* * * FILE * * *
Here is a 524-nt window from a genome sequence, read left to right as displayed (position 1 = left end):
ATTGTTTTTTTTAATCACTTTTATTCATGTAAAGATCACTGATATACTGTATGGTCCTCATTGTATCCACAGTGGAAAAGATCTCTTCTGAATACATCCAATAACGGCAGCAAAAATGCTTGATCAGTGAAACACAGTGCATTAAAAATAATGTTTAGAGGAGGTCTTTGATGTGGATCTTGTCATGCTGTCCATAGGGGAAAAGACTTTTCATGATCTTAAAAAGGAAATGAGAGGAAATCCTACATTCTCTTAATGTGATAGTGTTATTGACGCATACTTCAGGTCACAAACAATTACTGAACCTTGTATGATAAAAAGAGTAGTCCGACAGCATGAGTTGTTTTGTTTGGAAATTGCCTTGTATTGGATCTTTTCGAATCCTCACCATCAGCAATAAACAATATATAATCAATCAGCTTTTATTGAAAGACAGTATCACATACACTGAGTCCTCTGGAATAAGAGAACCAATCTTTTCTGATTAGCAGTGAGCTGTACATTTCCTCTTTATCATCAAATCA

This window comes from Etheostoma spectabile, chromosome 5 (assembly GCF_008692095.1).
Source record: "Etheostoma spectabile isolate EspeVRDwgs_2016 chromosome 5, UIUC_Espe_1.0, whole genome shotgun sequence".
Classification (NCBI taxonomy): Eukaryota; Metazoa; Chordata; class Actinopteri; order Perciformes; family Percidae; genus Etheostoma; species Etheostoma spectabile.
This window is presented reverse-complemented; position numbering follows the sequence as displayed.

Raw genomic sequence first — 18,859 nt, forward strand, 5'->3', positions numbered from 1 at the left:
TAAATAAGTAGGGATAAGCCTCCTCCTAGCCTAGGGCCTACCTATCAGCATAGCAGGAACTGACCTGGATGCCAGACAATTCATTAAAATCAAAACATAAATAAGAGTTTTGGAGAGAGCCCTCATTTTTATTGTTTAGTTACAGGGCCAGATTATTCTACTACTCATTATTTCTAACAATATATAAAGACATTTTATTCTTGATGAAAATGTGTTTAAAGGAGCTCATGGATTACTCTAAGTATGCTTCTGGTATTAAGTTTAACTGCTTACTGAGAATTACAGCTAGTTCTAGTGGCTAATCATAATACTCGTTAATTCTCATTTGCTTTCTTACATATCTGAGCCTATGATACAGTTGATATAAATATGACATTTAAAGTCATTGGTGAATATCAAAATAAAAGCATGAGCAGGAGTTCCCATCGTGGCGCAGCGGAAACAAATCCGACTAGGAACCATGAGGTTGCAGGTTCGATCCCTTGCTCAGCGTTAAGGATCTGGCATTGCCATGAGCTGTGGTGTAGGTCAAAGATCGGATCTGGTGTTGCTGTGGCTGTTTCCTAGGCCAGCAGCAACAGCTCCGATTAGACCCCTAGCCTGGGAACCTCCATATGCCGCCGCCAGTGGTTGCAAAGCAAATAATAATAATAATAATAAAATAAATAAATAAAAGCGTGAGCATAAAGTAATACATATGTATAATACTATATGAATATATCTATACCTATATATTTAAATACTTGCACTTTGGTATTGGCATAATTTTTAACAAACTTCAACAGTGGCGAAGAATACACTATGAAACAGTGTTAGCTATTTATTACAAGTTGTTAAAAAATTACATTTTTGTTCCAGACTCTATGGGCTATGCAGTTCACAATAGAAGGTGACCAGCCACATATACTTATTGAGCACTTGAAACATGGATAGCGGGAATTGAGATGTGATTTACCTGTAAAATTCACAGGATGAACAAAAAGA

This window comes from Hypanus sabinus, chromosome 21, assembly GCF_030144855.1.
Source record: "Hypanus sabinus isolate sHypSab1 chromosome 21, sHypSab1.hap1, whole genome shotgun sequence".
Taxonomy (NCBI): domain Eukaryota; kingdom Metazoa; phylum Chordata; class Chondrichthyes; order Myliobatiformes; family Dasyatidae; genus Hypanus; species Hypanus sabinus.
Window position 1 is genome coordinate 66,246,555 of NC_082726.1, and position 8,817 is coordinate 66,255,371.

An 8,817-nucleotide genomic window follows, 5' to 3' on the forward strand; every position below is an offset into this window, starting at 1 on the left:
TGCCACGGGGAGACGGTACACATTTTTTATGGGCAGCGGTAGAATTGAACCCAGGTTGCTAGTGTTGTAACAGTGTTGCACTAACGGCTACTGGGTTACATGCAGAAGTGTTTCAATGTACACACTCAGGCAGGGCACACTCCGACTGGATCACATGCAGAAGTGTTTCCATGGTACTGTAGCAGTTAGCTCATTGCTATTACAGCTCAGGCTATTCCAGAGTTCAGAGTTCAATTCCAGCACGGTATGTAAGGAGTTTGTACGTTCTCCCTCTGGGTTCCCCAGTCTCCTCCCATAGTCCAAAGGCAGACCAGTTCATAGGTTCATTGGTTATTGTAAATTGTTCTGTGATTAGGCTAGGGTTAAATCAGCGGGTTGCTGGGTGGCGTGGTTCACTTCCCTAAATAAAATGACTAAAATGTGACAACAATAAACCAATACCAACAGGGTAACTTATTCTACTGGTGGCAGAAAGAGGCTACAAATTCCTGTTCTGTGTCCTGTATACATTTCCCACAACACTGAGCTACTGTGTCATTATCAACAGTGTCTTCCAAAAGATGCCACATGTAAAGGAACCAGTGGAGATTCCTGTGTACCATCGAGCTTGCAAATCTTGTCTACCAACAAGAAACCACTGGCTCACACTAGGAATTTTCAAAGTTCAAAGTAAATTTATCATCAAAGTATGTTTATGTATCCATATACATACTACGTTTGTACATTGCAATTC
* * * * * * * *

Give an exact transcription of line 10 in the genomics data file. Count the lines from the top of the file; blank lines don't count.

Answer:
Source record: "Hypanus sabinus isolate sHypSab1 chromosome 21, sHypSab1.hap1, whole genome shotgun sequence".